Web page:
Warm, funny, yet rather predictable, David O. Russell has fashioned another success-in-the-making with Silver Linings Playbook. As the winner of the TIFF People’s Choice Award, SLP was an early Best Picture frontrunner that has since lost some of its steam. Russell (I Heart Huckabees, The Fighter) has long tended towards weepy, inspirational stories that fail to be convincing.
In a year that has expanded the meaning of ambitious goals, Russell has an interesting one: he strives for the screwball comedy of Billy Wilder and attempts to marry it with the seriousness and collaborative resolve of a romance between two people with bipolar tendencies. His new film, starring Bradley Cooper (of Wedding Crashers and The Hangover fame) and Jennifer Lawrence fails on both fronts and nearly tips over the line into melodrama.
Nevertheless, it manages to find a tricky balance between mental illness and love story and comes close to pulling off a see-it-from-a-mile-away, inevitably upbeat ending. Russell’s directorial rhythms are manic and short-fused, and some scenes undoubtedly struggle to deliver the goods, but the script is honed, sincere, and decently adept at milking the entertainment value from the character’s unfortunate situations.
The disappointing surprise is Bradley Cooper’s underwhelming efforts as Pat. Cooper has been getting rave reviews for a “breakout performance,” but is merely effective in the role. Chris Tucker and Jackie Weaver are adequate cast members; the real standouts are Robert De Niro and Jennifer Lawrence. De Niro, who has been unable to give a solid performance in a decade, lands a knockout punch as Pat’s father, finding humor and grace amidst conflict.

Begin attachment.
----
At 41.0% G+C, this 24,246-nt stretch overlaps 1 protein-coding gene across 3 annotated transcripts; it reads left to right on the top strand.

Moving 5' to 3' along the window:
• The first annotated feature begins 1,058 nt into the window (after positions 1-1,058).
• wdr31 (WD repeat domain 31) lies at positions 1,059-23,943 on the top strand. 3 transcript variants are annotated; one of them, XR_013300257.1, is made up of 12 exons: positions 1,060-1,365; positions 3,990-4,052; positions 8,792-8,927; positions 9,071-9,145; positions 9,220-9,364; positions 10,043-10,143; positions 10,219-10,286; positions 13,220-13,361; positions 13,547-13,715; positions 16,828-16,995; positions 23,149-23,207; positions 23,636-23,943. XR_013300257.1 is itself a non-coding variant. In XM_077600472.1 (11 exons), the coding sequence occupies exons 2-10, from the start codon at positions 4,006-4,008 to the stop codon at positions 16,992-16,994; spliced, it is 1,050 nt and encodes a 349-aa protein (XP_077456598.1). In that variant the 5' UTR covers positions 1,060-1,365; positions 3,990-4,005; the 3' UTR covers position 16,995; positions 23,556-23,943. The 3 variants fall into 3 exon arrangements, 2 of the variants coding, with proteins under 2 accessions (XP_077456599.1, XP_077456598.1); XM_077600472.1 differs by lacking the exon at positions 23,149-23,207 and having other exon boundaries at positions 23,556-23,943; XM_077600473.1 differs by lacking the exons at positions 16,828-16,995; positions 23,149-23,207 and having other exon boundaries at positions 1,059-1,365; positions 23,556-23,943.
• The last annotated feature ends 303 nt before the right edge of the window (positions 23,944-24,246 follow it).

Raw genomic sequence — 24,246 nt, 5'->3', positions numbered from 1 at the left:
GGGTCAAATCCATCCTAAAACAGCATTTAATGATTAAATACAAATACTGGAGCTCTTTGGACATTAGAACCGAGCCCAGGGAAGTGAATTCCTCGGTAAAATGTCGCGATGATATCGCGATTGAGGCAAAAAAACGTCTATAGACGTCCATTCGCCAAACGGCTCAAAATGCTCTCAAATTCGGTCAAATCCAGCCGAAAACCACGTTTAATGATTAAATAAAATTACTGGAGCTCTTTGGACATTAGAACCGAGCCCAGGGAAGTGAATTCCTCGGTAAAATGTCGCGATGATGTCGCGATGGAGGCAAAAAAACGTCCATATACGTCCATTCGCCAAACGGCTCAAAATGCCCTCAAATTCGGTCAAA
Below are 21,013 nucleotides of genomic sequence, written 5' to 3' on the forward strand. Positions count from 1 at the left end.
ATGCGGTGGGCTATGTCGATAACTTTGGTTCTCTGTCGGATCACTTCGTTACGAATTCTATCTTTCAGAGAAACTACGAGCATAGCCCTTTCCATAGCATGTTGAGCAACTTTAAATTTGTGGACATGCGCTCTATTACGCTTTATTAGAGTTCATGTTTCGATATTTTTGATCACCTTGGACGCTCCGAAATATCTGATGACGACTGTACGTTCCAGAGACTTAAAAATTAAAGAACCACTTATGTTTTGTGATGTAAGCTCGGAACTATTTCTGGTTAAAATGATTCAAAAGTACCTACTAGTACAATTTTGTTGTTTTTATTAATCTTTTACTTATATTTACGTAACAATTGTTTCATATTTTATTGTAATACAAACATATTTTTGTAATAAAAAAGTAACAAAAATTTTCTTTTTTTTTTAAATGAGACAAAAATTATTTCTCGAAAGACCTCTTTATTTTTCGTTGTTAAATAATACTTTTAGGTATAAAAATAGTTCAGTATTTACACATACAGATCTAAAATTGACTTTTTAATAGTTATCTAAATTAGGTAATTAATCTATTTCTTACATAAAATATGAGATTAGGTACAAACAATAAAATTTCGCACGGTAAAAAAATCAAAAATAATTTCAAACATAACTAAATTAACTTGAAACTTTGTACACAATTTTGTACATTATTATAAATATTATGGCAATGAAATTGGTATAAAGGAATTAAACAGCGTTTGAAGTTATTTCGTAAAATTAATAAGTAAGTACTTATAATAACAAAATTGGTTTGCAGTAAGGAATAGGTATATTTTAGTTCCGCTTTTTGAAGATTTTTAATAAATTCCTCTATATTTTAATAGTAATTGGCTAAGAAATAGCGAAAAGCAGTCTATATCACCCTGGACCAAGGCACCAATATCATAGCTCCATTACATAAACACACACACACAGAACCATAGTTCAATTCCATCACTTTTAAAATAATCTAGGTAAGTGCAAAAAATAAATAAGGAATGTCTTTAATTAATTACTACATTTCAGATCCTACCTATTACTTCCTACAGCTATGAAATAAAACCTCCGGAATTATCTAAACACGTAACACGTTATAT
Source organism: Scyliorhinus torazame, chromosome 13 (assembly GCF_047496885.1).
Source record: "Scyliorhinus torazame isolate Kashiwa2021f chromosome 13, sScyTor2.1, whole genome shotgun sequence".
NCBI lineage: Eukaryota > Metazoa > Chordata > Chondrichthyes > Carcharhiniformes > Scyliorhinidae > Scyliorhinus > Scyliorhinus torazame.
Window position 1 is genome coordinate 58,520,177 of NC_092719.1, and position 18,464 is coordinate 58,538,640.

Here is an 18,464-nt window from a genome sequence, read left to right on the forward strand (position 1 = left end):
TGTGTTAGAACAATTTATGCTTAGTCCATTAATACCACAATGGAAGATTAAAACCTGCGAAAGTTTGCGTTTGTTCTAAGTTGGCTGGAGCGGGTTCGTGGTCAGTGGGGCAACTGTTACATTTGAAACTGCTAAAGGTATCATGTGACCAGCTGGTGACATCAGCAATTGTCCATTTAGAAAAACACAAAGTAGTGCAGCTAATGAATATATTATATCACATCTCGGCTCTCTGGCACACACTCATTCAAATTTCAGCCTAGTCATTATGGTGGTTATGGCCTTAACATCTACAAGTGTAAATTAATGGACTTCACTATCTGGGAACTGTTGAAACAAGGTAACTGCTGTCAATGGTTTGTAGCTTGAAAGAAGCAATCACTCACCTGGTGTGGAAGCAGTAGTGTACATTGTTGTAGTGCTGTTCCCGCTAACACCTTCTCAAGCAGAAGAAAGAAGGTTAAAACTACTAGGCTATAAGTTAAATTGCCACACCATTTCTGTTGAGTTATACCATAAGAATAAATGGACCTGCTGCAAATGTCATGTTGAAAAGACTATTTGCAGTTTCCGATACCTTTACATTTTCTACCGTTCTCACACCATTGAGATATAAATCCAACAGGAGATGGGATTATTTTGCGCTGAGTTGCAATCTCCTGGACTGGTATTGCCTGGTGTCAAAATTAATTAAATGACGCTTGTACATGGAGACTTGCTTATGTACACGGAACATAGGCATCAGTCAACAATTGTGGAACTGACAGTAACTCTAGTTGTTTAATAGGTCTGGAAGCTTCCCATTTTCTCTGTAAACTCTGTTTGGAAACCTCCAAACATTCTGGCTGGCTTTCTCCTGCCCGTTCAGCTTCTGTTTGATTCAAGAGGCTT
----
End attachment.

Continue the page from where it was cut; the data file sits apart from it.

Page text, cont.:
Lawrence, easily one of my favourite actresses of the past five years, shows continuing depth and maturity after her staggering, Oscar-nominated work in Winter’s Bone in 2010 and blockbuster success with The Hunger Games earlier this year. Her role is almost as bipolar as Pat’s, and she shines brightly.
Clever, unconventional, and a bit dysfunctional, Silver Linings Playbook lacks the true ingenuity to make it a rom-com classic, but is superficially accessible and is a total crowdpleaser. Sure, the character’s sufferings are sugarcoated, and the sentimental send-off is much too slick for my taste, but Lawrence is remarkable, and it’s one of the most enjoyable and feel-good times you will have at the movies all year.